Arm occupies a vital spot in the global semiconductor ecosystem. Firms such as
rely on its design architectures for microprocessor chips that power the world’s PCs, smartphones and data servers.
A Samsung-Arm partnership could help stabilize both firms during a pullback for a semiconductor industry that flourished during the pandemic but is now coming back down to earth. Global chip sales are expected to grow 13.9% to $633 billion this year, according to a recent forecast from trade group World Semiconductor Trade Statistics. That represents a pullback from an earlier projection for a 16.3% rise.
Next year, chip sales are forecast to grow by 4.6%, a half of a percentage point lower than an earlier 5.1% projected increase, according to estimates from the trade group.
Beyond memory chips, Samsung operates a chip-design unit that mainly serves its own devices, such as its in-house Exynos mobile-application processor that goes inside some of the company’s smartphones. The South Korean firm also is making aggressive investments to improve its distant No. 2 position to
in the contract chip-making, or foundry, business.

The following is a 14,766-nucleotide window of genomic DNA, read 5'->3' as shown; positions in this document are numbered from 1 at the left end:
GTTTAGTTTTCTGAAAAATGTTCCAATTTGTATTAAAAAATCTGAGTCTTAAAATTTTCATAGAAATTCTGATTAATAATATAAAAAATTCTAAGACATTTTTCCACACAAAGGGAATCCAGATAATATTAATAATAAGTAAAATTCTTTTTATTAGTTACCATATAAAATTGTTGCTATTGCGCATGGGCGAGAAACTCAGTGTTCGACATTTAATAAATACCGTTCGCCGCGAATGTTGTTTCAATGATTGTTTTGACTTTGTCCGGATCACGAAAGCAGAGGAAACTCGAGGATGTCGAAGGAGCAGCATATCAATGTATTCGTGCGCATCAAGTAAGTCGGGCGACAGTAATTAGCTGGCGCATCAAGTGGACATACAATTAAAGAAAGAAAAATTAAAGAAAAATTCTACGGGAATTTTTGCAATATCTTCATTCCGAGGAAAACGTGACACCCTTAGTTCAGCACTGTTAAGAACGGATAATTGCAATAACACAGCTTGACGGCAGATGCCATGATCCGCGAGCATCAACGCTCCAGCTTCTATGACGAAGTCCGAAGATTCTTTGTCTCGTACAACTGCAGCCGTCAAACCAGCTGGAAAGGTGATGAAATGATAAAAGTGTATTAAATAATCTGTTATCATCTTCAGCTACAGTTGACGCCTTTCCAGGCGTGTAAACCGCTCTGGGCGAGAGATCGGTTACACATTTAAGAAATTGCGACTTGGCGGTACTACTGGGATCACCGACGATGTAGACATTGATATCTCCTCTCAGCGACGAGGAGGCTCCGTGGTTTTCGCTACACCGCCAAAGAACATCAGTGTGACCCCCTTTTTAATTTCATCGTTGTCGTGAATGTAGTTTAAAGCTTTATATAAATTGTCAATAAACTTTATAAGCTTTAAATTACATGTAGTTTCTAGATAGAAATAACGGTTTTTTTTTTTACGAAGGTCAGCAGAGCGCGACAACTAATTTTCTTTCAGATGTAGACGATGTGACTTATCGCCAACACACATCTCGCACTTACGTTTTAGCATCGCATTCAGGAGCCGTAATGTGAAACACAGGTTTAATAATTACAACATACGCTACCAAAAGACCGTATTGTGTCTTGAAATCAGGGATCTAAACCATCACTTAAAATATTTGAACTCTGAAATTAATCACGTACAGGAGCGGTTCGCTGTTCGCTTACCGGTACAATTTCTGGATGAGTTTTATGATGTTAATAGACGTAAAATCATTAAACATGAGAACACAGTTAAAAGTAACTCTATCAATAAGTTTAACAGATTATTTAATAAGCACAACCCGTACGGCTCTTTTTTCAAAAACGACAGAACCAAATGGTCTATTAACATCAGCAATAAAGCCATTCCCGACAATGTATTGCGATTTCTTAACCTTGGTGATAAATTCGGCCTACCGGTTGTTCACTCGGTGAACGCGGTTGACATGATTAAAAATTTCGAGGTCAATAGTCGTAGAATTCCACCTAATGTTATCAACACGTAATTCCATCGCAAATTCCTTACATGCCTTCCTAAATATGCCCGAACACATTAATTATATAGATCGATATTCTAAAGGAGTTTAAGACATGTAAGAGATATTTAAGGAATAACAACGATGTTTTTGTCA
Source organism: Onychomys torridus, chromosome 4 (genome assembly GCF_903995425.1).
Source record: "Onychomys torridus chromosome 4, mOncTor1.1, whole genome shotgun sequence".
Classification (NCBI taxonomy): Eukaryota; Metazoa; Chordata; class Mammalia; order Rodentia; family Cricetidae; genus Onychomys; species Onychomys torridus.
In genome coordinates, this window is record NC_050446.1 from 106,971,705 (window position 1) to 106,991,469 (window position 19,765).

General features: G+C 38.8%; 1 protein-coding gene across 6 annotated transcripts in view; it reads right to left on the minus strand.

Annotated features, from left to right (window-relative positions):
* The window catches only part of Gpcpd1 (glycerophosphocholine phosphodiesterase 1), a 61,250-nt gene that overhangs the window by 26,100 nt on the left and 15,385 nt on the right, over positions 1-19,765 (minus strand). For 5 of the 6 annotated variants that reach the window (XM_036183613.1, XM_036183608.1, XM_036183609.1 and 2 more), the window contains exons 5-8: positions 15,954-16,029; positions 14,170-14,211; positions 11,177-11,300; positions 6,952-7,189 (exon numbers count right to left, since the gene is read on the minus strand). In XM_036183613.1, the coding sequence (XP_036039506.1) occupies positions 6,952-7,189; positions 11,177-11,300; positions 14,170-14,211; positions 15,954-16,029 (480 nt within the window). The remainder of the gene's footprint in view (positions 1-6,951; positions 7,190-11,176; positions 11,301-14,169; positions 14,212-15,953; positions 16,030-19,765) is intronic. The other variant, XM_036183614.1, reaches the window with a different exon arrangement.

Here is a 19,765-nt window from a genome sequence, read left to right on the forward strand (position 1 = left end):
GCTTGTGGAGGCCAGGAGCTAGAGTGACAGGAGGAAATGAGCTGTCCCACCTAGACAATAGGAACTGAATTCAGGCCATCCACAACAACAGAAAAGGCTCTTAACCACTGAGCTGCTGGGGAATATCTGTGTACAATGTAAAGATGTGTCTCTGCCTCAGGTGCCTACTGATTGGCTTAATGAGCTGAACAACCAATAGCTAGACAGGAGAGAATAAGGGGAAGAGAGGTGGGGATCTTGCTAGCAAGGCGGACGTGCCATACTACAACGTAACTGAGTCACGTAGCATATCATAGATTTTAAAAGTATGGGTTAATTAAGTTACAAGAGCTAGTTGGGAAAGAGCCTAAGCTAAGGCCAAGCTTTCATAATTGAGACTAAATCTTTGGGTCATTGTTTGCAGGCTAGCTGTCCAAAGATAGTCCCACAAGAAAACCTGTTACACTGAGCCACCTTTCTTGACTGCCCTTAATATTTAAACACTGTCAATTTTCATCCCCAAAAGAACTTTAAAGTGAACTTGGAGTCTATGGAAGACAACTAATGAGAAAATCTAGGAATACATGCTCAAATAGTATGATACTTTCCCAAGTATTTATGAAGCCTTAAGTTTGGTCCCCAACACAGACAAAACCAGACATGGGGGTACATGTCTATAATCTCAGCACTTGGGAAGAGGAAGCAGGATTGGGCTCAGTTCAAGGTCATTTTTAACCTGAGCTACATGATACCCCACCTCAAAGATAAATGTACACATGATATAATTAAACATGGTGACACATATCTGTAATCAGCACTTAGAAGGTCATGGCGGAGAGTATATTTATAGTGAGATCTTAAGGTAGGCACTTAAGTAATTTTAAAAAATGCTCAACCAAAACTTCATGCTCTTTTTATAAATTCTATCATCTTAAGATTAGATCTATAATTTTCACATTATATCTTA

The likelihood of Samsung buying all of Arm on its own is low, given antitrust concerns that thwarted Nvidia’s earlier takeover attempt, said
head of Asia technology research at Nomura. “The more likely scenario is that Samsung could seek to buy a portion of Arm,” Mr. Chung said.
Another potential scenario is SoftBank first selling a partial stake in Arm to Samsung before pursuing an IPO for the chip-design firm, Mr. Chung added.
Samsung is sitting on net cash of 107.91 trillion won, the equivalent to roughly $76.6 billion, according to its most recent quarterly disclosures. That leaves the South Korean firm as one of the handful of chip giants able to swing a big acquisition.
But the South Korean tech company hasn’t pulled the trigger for a major deal since 2017, when it completed an $8 billion acquisition for the U.S.-based Harman International Industries Inc., an auto-tech manufacturer.
At an industry conference in September, Samsung co-CEO Han Jong-hee said that the company was “looking widely at M&A” and that it had achieved “lots of progress.”
Mr. Lee, who goes by
Jay Y. Lee
in the West, faces political and public pressure in South Korea to make a major business move. In August, Mr. Lee received a presidential pardon that wiped clean his criminal record from a 2017 bribery conviction—a decision underpinned by expectations that the business tycoon would help propel the nation’s economy.
Other big semiconductor firms have expressed public interest in purchasing a stake in Arm.
, Qualcomm and South Korean memory-chip maker
SK Hynix Inc.
have separately signaled desire this year in joining a consortium with partners to acquire Arm.
Megumi Fujikawa in Tokyo and Eliot Brown in London contributed to this article.
Write to Jiyoung Sohn at [email protected]
Copyright ©2022 Dow Jones & Company, Inc. All Rights Reserved. 87990cbe856818d5eddac44c7b1cdeb8